Purchase this article with an account.
J.–Z. Chuang, T.–Y. Yeh, C.–H. Sung; Sara and Phosphatidylinositiol–3Ã¢â‘¬â,,¢–Phosphate in Disc Morphogenesis and Membrane Trafficking in Mammalian Photoreceptors . Invest. Ophthalmol. Vis. Sci. 2006;47(13):2843.
Download citation file:
© ARVO (1962-2015); The Authors (2016-present)
In addition to its long–recognized role as a receptor for signal transduction, rhodopsin is now known to play an important structural role in ROS morphogenesis. How rhodopsin participates in ROS morphogenesis is poorly understood. We have isolated a FYVE domain–containing protein SARA (Smad Anchor for Receptor Activation) as a rhodopsin C–terminus interacting protein. The FYVE domain of SARA binds specifically to phosphatidylinositiol–3’–phosphate (PI3P), a product of phosphatidylinositiol–3’–kinase (PI3–kinase). The purpose of this study is to unravel the function relevance of SARA–rhodopsin interaction.
Immunohistochemistry was carried out to determine the localization of SARA and PI3–kinase. In vivo retinal transfection was carried out to deliver either the SARA–siRNA or the FYVE domain of SARA. The transfected retinas were examined histologically and immunocytochemically.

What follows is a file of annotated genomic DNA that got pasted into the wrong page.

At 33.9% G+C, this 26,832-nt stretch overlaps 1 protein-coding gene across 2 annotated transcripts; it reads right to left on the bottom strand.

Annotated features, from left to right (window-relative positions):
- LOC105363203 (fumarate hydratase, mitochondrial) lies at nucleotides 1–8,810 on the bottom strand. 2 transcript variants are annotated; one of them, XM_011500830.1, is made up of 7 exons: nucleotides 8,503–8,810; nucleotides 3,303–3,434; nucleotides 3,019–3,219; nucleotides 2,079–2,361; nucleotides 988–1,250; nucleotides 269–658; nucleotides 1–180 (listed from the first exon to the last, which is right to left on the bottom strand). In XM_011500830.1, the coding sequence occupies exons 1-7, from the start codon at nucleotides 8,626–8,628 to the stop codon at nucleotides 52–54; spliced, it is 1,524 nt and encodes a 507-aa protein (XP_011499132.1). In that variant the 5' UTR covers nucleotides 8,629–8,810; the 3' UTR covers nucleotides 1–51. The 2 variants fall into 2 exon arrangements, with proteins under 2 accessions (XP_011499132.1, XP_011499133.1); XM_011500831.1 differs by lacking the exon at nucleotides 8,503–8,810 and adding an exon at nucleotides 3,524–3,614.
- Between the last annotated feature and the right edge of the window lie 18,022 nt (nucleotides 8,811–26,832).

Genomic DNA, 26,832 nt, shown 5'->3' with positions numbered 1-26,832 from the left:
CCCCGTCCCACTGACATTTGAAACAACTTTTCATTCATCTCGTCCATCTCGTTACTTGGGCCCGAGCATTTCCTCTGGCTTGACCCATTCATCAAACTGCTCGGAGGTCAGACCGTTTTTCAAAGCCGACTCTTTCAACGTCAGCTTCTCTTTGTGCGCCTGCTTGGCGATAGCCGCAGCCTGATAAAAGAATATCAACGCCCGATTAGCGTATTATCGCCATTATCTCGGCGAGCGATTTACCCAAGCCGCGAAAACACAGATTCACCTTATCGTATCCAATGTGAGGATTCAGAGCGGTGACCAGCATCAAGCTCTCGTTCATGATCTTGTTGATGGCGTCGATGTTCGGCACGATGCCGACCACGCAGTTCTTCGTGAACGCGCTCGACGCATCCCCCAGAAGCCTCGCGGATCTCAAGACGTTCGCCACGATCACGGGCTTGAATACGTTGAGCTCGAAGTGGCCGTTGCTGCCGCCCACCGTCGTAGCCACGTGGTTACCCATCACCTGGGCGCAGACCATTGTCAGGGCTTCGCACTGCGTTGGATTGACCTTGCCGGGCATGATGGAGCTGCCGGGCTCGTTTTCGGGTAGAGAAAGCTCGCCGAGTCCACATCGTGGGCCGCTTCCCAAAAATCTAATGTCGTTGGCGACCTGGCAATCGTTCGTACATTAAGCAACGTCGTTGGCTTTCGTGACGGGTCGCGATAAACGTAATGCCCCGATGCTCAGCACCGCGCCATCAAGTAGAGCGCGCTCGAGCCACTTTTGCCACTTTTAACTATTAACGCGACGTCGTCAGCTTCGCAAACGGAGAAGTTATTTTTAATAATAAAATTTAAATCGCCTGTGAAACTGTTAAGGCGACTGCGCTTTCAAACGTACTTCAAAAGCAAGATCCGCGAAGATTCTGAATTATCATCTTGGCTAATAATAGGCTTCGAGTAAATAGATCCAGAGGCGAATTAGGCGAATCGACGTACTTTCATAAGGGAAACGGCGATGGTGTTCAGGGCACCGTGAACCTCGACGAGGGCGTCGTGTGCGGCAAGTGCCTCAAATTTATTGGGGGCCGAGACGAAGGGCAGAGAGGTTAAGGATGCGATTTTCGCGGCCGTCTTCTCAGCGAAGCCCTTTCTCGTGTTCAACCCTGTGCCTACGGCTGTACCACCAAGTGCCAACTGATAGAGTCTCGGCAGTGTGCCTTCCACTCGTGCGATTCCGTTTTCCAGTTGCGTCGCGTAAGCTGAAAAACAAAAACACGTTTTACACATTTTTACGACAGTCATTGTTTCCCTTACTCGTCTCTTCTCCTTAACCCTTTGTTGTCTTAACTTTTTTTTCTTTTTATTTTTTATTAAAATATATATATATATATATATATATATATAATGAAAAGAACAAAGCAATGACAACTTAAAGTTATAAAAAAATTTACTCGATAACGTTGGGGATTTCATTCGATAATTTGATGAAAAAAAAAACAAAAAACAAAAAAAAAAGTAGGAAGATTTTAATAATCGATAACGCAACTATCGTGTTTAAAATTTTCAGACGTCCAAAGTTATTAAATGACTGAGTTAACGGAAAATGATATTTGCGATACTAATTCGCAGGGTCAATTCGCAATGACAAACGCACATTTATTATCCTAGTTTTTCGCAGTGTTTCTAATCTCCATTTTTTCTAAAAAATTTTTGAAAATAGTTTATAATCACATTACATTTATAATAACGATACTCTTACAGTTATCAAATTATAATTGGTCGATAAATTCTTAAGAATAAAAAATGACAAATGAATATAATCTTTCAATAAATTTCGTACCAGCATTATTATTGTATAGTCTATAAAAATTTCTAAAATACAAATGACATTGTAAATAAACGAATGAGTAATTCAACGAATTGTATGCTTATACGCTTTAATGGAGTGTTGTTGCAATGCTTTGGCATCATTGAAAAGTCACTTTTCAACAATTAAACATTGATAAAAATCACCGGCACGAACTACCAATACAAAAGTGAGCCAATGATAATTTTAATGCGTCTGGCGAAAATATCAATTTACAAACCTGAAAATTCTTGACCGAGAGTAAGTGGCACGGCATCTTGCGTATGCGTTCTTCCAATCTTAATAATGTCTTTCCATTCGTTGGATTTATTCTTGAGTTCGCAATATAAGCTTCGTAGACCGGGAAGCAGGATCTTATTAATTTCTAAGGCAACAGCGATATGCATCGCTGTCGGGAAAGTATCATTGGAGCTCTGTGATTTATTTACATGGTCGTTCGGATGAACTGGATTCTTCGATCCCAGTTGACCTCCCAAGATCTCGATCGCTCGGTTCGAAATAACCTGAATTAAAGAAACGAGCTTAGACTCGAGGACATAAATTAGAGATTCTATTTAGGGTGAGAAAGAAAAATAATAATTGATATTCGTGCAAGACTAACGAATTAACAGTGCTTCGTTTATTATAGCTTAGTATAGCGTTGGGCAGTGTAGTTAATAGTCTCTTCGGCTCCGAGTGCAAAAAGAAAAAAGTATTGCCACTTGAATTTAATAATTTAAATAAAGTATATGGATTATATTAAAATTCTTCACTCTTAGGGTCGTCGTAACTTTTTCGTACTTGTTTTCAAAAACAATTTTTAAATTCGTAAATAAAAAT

SARA is highly abundant on the vesicles/tubules and sites immediately adjacent to the nascent disc membranes in the outer segment portions of axonemes in rodent rod photoreceptors. Function perturbation of SARA by RNA interference or FYVE domain overexpression in mammalian retinas in vivo leads to defects in outer segment targeting of rhodopsin and photoreceptor disc morphogenesis, and retinal atrophy. The coincidental distribution of PI3–kinase and fusion machinery components with SARA at the base of rod outer segment supports the model that newly synthesized disc membranes are formed by the fusion of vesicles.
Our results, collectively, suggest that SARA and PI3P are critically involved in the membrane targeting of rhodopsin as well as the disc morphogenesis. Finally, our results open discussion for a model explaining the rod disc formation and renewal.
This PDF is available to Subscribers Only